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Surrealist Masculinities

Gender Anxiety and the Aesthetics of Post–World War I Reconstruction in France

Amy Lyford (Author)

Available worldwide

Hardcover, 251 pages
ISBN: 9780520246409
July 2007
$85.00, £66.00
Surrealist Masculinities offers a fresh exploration of how surrealist visual production was shaped by constructions of gender and sexuality, particularly masculinity, in the 1920s and early 1930s. Amy Lyford builds on feminist critical approaches to surrealism, which have viewed the female body in surrealism as symptomatic of male misogyny; yet she also departs from such work by arguing that representations of an anxious, ambivalent, or perverse masculinity were integral to the movement's critique of France's "return to order" in the years following World War I. This book analyzes surrealist work in relation to the history of surrealism and investigates how surrealist artists and writers appropriated contemporary medical science, advertising, and sexology in their quest to undermine the status quo.
List of Illustrations

Introduction: The Paradox of Surrealist Masculinity
1. Anxiety and Perversion in Postwar Paris
2. The Aesthetics of Dismemberment
3. The Advertisement of Emasculation: André Kertész in Surrealist Paris
4. Man Ray, Lee Miller, and the Photography of Surrealist Sexuality
5. The Lessons of Barbette: Surrealism, Fascism, and the Politics of Sexual Metamorphosis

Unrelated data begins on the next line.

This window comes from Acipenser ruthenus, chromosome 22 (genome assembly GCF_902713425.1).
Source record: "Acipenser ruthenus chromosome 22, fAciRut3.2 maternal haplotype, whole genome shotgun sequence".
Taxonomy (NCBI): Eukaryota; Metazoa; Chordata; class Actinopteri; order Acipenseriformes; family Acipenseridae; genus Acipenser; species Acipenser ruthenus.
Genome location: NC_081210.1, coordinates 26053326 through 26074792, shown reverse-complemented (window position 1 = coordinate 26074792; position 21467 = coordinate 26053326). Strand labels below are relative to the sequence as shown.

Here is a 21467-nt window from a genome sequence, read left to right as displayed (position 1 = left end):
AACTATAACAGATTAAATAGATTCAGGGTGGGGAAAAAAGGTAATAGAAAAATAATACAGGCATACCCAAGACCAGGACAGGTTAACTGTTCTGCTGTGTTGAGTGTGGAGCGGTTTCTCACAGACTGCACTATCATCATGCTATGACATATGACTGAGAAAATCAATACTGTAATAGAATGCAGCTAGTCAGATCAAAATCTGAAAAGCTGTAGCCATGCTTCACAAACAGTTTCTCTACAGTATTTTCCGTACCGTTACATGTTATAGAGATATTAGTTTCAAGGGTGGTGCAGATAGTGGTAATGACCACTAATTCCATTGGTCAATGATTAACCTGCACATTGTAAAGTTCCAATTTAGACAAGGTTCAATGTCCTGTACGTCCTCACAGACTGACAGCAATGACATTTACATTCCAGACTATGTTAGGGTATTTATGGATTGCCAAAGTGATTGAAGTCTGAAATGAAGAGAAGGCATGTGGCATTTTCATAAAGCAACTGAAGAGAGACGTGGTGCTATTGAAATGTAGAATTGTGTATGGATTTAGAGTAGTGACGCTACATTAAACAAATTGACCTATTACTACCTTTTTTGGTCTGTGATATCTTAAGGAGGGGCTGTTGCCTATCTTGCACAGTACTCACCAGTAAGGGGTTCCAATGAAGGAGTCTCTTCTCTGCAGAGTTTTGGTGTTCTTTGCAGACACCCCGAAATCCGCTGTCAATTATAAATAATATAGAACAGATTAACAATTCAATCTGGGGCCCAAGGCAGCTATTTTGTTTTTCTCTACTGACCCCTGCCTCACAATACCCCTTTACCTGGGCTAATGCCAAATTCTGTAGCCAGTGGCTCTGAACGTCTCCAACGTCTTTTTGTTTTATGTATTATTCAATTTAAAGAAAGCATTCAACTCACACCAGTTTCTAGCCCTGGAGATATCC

Conclusion: A Postscript on Masculinity and Reconstruction

Selected Bibliography
Amy Lyford is Associate Professor of Art History at Occidental College.
“Lyford demonstrates the subtle interpretation needed to navigate the complexities raised by issues of masculinity within Surrealism.”—Robert Radford Burlington Magazine
“Tight, richly documented, and does an excellent job of interweaving image, text, and context, no easy task. . . . Lyford has done a remarkable job of demonstrating how complicated surrealism’s relationship was to all forms of normative masculinity.”—Carolyn J. Dean H-France Reviews
"This fascinating and well-researched book explores a little-examined side of Surrealism with rigor and style. Lyford has delved into little-known archives, finding means to put pressure on the gendered relationships within the movement and, most important, on the Surrealists' conceptions and experiences of masculinity. Surrealist Masculinities will become a classic resource for all scholars of Surrealism and the highly gendered literary and artistic subcultures of early twentieth-century Europe and North America."—Amelia Jones, Professor and Pilkington Chair, University of Manchester

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